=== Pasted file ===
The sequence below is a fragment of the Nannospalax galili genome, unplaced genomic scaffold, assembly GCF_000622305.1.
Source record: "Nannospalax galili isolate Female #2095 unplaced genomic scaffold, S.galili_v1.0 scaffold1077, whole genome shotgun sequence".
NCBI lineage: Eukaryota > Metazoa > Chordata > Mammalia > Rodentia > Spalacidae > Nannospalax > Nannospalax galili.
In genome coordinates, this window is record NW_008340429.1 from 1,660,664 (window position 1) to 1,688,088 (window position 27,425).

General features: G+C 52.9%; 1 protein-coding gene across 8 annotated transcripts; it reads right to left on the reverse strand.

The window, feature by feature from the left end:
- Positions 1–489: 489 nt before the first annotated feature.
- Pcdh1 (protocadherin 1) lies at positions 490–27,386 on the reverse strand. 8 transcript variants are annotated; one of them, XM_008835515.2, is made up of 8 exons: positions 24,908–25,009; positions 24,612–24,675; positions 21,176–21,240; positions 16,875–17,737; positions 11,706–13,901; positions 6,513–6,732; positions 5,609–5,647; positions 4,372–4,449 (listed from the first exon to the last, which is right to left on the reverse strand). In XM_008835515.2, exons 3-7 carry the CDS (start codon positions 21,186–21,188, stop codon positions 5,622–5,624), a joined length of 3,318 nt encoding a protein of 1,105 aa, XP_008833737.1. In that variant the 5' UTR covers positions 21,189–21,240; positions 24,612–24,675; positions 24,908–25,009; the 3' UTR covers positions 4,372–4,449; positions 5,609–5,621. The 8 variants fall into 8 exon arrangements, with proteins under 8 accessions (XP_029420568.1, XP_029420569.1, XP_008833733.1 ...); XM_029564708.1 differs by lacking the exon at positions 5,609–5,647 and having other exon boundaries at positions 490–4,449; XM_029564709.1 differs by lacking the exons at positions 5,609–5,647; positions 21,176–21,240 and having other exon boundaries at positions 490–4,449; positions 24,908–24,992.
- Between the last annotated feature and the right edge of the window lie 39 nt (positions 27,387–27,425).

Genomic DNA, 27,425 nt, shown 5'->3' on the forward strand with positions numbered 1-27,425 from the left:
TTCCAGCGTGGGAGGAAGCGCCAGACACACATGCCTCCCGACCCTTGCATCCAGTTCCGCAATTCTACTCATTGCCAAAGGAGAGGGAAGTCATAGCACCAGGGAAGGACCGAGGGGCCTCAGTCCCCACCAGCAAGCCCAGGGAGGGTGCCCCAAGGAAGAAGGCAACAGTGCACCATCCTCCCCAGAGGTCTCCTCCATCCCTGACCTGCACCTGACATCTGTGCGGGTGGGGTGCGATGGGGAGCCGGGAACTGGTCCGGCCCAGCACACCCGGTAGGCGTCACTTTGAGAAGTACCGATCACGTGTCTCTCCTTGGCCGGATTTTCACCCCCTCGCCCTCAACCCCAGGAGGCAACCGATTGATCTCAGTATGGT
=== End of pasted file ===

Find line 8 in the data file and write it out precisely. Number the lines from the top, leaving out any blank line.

- Pcdh1 (protocadherin 1) lies at positions 490–27,386 on the reverse strand. 8 transcript variants are annotated; one of them, XM_008835515.2, is made up of 8 exons: positions 24,908–25,009; positions 24,612–24,675; positions 21,176–21,240; positions 16,875–17,737; positions 11,706–13,901; positions 6,513–6,732; positions 5,609–5,647; positions 4,372–4,449 (listed from the first exon to the last, which is right to left on the reverse strand). In XM_008835515.2, exons 3-7 carry the CDS (start codon positions 21,186–21,188, stop codon positions 5,622–5,624), a joined length of 3,318 nt encoding a protein of 1,105 aa, XP_008833737.1. In that variant the 5' UTR covers positions 21,189–21,240; positions 24,612–24,675; positions 24,908–25,009; the 3' UTR covers positions 4,372–4,449; positions 5,609–5,621. The 8 variants fall into 8 exon arrangements, with proteins under 8 accessions (XP_029420568.1, XP_029420569.1, XP_008833733.1 ...); XM_029564708.1 differs by lacking the exon at positions 5,609–5,647 and having other exon boundaries at positions 490–4,449; XM_029564709.1 differs by lacking the exons at positions 5,609–5,647; positions 21,176–21,240 and having other exon boundaries at positions 490–4,449; positions 24,908–24,992.